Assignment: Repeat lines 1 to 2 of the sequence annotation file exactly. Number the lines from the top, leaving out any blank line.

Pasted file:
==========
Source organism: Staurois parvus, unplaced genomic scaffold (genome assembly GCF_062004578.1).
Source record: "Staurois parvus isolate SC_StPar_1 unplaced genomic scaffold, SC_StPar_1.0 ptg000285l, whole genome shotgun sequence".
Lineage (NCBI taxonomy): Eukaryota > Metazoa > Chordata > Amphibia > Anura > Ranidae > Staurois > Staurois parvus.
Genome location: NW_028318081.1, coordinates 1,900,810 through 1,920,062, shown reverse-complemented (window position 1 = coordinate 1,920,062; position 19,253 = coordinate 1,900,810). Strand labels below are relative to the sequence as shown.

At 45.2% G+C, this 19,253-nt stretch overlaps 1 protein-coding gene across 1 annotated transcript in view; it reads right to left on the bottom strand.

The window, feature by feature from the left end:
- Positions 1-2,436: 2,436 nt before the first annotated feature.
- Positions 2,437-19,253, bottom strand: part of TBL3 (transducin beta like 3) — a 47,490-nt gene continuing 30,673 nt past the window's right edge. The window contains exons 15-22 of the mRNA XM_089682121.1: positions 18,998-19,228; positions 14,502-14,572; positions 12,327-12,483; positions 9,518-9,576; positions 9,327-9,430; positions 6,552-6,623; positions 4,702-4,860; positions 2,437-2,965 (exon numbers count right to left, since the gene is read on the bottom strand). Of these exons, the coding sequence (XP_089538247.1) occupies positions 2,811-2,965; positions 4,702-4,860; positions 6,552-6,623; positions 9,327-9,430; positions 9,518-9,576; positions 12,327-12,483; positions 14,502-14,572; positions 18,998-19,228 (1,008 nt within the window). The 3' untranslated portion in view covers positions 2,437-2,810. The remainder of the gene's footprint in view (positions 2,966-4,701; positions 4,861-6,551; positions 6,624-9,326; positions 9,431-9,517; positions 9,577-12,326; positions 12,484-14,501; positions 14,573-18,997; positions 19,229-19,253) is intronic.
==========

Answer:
Source organism: Staurois parvus, unplaced genomic scaffold (genome assembly GCF_062004578.1).
Source record: "Staurois parvus isolate SC_StPar_1 unplaced genomic scaffold, SC_StPar_1.0 ptg000285l, whole genome shotgun sequence".